Well it has come as no surprise to me that I LOVED this book. When I saw that it was by Kirby Larson I knew I would. I so enjoyed Hattie Big Sky. I am a homeschool Mom and when this type of book comes to me I can only think "oh my what a great addition to a unit study". I am continually surprised by how little I learned about our nations past, in the public school system. I too only learned of internment camps within the last few years. This is a great book to show the personal side of how Japanese people were treated during the war. I also so enjoyed the facts in the back of the book. Thank-you for including the presidents speech. I would like to believe this could never happen again, and yet I know it could. Thank-you Kirby for another great book!
  • (4/5)
    This book was great! I wish these Dear America books had been around when I was a little girl. It's like an improvement on the American Girls Collection books. It has the same basic plot format as they do - a slice of life story about a girl living at a certain key point in history - in this case, World War II. It also presents historical non-fiction information about the time period after the story, just like American Girl. But, it includes an epilogue, letting you know what 'happened' to the character when she grew up, and an activity - in this instance, a recipe for oatmeal cookies that she baked during the story. Young me would have loved this. My daughter, at almost 8, may not be quite old enough. She was initially thrilled by it, and then appeared to lose interest - though that could just be because she's reading four books at once.It told the story of Japanese internment during World War II, as seen through the eyes of the daughter of a white pastor with a Japanese congregation. It was appalling. I can't believe we did this to our own citizens. And yet, I look at some of the things going on today, and our attitude towards, say, Middle Easterners, and I CAN believe it, unfortunately. Growing up, I always believed the message school had sent - that one of the reasons America came to exist was to save people from just such persecution - that we were free, and tolerant, and would never judge anyone by the color of their skin, or their religion, nationality, or anything other than their own demonstrated behavior. The older I get, the more it seems like our country is no better than many other countries in that department. It seems like most countries just have good times where they are very tolerant, and bad times, where they are very closed-minded. Perhaps I'm letting go of the idea that individual actions make a difference on that continuum, except at a very local level. I guess philosophically, I wonder whether presenting information like this to kids makes them disheartened too young. And on the other hand, I think it's a story that people have a right to tell, and a responsibility to be familiar with.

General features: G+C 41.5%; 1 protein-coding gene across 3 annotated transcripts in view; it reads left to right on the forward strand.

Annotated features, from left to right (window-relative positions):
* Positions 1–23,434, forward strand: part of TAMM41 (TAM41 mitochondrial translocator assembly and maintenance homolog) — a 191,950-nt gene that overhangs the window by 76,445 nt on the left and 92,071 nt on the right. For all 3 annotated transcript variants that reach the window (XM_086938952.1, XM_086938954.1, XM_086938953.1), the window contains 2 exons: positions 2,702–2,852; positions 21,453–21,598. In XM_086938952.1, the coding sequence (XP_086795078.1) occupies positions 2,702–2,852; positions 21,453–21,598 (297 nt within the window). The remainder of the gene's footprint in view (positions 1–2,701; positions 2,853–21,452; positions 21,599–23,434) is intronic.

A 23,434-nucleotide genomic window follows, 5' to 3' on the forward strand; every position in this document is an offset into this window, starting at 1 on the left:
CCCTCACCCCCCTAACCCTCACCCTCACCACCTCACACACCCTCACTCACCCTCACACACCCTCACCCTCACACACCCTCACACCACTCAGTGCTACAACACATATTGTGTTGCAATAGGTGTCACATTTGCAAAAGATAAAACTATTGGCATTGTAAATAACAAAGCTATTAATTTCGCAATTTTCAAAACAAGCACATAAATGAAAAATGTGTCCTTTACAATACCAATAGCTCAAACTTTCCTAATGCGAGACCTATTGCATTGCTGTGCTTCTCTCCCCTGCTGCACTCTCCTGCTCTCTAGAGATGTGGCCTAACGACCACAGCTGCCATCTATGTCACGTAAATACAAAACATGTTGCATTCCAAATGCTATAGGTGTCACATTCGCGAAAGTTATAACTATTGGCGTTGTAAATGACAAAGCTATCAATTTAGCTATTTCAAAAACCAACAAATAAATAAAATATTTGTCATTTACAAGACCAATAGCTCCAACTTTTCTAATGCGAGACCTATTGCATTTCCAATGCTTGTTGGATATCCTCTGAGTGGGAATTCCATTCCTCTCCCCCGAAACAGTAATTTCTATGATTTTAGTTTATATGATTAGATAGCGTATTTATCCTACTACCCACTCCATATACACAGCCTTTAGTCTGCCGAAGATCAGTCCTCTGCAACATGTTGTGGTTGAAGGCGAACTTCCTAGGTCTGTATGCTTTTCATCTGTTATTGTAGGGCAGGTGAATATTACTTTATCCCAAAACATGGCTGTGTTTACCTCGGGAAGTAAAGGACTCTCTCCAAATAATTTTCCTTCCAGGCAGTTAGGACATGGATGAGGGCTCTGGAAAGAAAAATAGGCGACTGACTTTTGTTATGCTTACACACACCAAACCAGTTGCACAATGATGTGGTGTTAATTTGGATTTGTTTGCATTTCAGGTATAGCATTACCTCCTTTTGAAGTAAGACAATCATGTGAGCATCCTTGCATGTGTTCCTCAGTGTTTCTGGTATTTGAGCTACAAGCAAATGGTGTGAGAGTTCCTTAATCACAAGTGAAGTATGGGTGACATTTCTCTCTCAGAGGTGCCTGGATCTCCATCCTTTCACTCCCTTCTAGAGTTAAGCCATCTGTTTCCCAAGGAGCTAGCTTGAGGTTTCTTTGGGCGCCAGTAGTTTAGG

• (4/5)